Financial regulations in the European Union are a perfect analogy for GDPR. After the 2007 banking crisis, the Basel Committee on Banking Supervision put together a regulatory framework, called Basel III, focused on the integrity of financial transactions and affected institutions. With GDPR, identity data records are analogous to the financial transaction tracking of Basel III. The focus with GDPR is on the integrity of ID processing and the affected data subjects.
Like any financial regulation whose measurement of compliance depends on accurate accounting, GDPR requires the accurate accounting of data to be both effective and measurable. For Basel III, the reporting standard is known as the “Pillar 3 disclosure requirements.” This financial compliance framework introduces a dashboard for banks to share key prudential metrics for all Basel III reforms. The difference between the Pillar 3 requirements and all the reforms to the Basel framework is that financial data is a constantly-tracked ledger, and measuring compliance is accurate and easy. It is fitting that in the Information Age, data is the new currency of commerce and communication. And yet, accurately tracking identity data collection processing is not done similarly to the banks’ process.
For a data protection regulation like GDPR to work, verification of compliance with the regulations needs to be data-driven. After all, you can’t protect what you can’t find. Organizations should be able to not only accurately find all personal data belonging to an individual, but also have data mapping that can record data flows based on actual identity data processing.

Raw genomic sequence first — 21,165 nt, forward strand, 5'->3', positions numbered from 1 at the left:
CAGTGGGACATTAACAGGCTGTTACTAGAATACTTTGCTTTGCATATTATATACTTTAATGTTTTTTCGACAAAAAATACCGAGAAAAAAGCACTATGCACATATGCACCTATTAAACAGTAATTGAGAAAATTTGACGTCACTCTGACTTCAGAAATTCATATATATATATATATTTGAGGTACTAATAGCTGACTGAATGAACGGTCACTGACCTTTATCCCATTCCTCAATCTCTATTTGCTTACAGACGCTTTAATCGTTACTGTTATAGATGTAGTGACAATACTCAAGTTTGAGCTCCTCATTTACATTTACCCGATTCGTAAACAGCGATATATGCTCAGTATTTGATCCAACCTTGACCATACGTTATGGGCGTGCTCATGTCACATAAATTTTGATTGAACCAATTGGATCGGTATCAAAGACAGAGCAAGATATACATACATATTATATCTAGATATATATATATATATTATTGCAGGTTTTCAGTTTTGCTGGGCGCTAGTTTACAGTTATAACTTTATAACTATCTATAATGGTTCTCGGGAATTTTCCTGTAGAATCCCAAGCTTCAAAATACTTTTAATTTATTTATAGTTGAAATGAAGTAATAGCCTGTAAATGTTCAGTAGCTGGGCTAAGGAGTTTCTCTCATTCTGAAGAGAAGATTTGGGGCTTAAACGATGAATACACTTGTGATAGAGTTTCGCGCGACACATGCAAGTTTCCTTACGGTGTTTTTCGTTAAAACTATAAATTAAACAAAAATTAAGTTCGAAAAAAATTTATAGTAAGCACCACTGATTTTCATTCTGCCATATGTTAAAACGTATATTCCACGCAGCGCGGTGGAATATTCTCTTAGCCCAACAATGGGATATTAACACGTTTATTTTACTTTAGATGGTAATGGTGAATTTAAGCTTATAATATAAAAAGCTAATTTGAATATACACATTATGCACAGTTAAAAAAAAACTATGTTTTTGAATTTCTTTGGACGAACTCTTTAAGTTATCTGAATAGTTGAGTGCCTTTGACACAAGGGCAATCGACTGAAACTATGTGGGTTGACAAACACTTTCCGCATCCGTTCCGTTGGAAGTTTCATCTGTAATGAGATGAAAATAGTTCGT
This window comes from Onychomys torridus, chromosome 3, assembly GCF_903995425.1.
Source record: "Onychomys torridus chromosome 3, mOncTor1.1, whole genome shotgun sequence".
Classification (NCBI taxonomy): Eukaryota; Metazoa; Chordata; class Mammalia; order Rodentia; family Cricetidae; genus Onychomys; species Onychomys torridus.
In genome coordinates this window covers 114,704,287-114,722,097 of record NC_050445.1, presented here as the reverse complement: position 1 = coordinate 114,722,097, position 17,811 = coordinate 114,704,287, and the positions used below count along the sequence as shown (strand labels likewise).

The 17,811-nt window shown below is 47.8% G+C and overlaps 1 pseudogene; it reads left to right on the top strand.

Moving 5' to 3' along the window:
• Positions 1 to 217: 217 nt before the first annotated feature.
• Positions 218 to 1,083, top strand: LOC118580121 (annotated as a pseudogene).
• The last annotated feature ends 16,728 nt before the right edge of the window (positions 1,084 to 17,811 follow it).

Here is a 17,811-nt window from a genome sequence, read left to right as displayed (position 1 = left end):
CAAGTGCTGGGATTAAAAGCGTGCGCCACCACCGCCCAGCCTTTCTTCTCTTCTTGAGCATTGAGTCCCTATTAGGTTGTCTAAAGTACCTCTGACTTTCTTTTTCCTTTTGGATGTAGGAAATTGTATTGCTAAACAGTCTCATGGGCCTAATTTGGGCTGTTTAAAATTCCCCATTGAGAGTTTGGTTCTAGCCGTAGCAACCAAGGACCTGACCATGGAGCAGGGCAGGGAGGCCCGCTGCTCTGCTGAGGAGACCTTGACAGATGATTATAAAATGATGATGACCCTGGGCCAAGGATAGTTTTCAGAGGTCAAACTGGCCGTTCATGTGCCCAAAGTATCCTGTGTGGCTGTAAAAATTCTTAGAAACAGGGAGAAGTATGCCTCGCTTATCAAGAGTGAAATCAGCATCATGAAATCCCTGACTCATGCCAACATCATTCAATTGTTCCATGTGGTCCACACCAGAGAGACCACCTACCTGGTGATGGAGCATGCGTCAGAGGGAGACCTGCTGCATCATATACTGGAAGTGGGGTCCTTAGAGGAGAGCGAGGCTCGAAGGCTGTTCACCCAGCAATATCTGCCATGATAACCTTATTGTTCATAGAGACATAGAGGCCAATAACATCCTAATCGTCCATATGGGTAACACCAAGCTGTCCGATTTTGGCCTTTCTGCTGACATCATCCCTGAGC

Automate GDPR Article 30 record keeping for compliance and transparency
Organizations can build and maintain data processing records which reflect real data records using the latest in machine learning, and not just paper questionnaires. This will eliminate some of the biggest issues with human data accounting including real-time accuracy of data knowledge, ability to monitor changes in the data, and the elimination of costs and business disruptions caused by using surveys and data as opposed to actual discovered data.
Article 30 will require organizations to capture data lineage and flows to meet modern data processing record keeping – rather than hope that a theoretical view of data processing activities derived from surveys is accurate and up to date.
Using machine learning to automate the building and maintenance of data flow maps from actual live data will allow companies to effectively visualize, annotate, and describe the steps of data processing and data subjects. An accurate data flow map should serve as a current and detailed representation of how data is captured, processed, stored and disposed of in the course of a business process. Accuracy is exactly what GDPR Article 30 seeks for organizations to provide for every digital process requiring collection and processing of personal identity data.
This is best done through real and verifiable data inventories, visualized data maps and flows, tracking of purpose-of-use and consents, and continuous, real-time compliance tracking.
Without this comprehensive, current, and identity-centric accounting of the data organizations process, — and how that data is processed in the context of both business processes and GDPR policies — maintaining transparent, real identity data privacy and protection accountability is an elusive goal.
GDPR asks companies to safeguard the information of their data subjects. Article 30 asks organizations to provide proof that data collection and processing of personal data is properly recorded. To make the system truly accountable to both regulators and individuals the accounting of ID processing needs to be based on real, true data, and not just recalled, data records.